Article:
Brown bags second straight
victory in Vermont caucus

The Daily will run five fea-
tures this week profiling the
City Council candidates in
each or Ann Arbor's five
wards. Today focuses on the
3rd Ward.
by Erin Einhorn
and Travis McReynolds
Daily City Reporters
Because this year's City Council
election involves no mayoral race
or tax-based referenda, the public
has paid relatively little attention to
the campaigns.
But in the 3rd Ward, which con-
tains one of the largest proportions
of University students, the race is
tight as Bob Grady (D-3rd Ward)
fights to maintain his council seat
against Republican Joe O'Neal.
Mark Hiselman, a Libertarian
candidate, is also campaigning for
the seat.
Partisan politics - an issue de-
bated by candidates city-wide
- has found its way into 3rd Ward
debates as well.
O'Neal, who started his own

"Our present ordinance requires mandatory
recycling. 1 really think it should be a voluntary
Mark Hiselman
"I strongly favor the development of Phase lll... I
also think Phase Iis a big enironmental
problem. I see us digging it up one day, recycling it
and re-burying."
- Joe O'Neal
U Homelessness
"We must allow these people to all
live together so they can empower

Clinton's front-runner status in the
race for the Democratic presidential
nomination is in jeopardy again
tonight, as former California Gov.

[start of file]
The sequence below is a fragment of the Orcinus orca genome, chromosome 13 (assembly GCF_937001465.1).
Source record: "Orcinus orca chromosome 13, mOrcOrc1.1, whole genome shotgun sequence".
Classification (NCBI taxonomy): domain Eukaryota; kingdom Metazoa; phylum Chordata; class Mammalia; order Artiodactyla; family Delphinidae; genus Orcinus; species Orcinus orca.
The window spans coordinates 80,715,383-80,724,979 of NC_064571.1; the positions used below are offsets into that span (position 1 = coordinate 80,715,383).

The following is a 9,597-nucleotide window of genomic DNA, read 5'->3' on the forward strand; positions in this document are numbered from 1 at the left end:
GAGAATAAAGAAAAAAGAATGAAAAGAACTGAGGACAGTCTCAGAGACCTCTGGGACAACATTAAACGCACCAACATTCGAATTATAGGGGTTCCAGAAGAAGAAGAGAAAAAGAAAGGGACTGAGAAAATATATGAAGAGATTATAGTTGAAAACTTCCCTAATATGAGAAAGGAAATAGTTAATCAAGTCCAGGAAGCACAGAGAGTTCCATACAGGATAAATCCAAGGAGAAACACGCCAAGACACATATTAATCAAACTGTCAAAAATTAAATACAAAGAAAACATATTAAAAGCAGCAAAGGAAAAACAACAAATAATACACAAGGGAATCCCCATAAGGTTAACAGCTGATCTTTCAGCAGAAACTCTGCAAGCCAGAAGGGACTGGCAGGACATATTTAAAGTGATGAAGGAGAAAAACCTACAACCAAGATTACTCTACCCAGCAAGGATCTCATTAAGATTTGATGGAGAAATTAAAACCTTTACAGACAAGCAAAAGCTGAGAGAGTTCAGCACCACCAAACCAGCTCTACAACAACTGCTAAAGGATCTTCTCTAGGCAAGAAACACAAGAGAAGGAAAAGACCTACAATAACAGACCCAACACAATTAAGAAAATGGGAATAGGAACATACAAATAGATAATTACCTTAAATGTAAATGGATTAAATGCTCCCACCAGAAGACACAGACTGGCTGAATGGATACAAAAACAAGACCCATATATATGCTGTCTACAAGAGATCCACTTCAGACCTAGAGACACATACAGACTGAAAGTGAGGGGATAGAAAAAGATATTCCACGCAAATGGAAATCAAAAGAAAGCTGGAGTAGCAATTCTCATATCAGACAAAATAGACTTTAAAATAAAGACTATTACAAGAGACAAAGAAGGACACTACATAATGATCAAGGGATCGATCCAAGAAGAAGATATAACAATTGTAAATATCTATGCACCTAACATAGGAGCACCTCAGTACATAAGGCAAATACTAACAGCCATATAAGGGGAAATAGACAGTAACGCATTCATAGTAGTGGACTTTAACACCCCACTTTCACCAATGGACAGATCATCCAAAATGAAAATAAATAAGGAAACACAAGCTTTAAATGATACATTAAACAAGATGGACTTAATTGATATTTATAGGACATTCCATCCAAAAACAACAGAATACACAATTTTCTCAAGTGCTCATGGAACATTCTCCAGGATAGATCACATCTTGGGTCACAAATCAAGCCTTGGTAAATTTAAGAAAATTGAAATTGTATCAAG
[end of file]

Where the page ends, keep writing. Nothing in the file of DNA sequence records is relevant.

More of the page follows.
Jerry Brown won the Vermont
caucus - his second consecutive
While Vermont Democrats cau-
cused, Clinton and Brown con-
fronted each other in a pair of New
York debates, one televised
statewide and broadcast nationally
by C-SPAN.
Political analysts have forecast

that the Vermont contest might fore-
shadow the result of the critical pri-
mary in neighboring New York, to
be held next yesterday.
In a debate held in the Bronx,
Clinton said Brown's 13 percent flat
tax idea would be "very, very dam-
aging to many of our cities," hurting
the poor and swelling the federal
deficit, too.
Brown countered that the current
tax system is "a wet blanket, a ball
and chain on the economy..."
Though neither candidate won a
clear victory in the debate, the crowd

seemed to favor the former
California governor.
With only 14 delegates to award,
Vermont didn't see much of the
candidates, and some Democrats
thought a protest mood might lead
voters to favor uncommitted dele-
gates over either candidate.
Clinton did not campaign in
Vermont. Brown stopped by on
Sunday, looking for the lift of an-
other victory over the Democratic
front-runner to go with his one-point
Connecticut primary upset a week
See BROWN, Page 2

Blanchard becomes governor
for the day as guest-lecturer

- Mark Hiselman
"There is a need and we should qualify
that need. The city can do things that
facilitate housing."
--Joe O'Neal
"I do not know how the city, with its
resources, can really do anything
systematic about the homeless.
Being realistic with budget constraints.
A lot of money has to come from
private organizations."
- Bob Gradv


by Barry Cohen
Daily Government Reporter
Former Gov. Jim Blanchard had
the opportunity to resume his old
post yesterday in an Institute of
Public Policy Studies (IPPS) class.
"Public Policy in Advocacy" stu-
dents, posing as the governor's advi-
sors, outlined strategies to pass a hy-
pothetical G.I. Bill. As students pre-
sented their suggestions, Blanchard
critiqued the presentations as if he
were Gov. John Engler.
The students used different


I Joe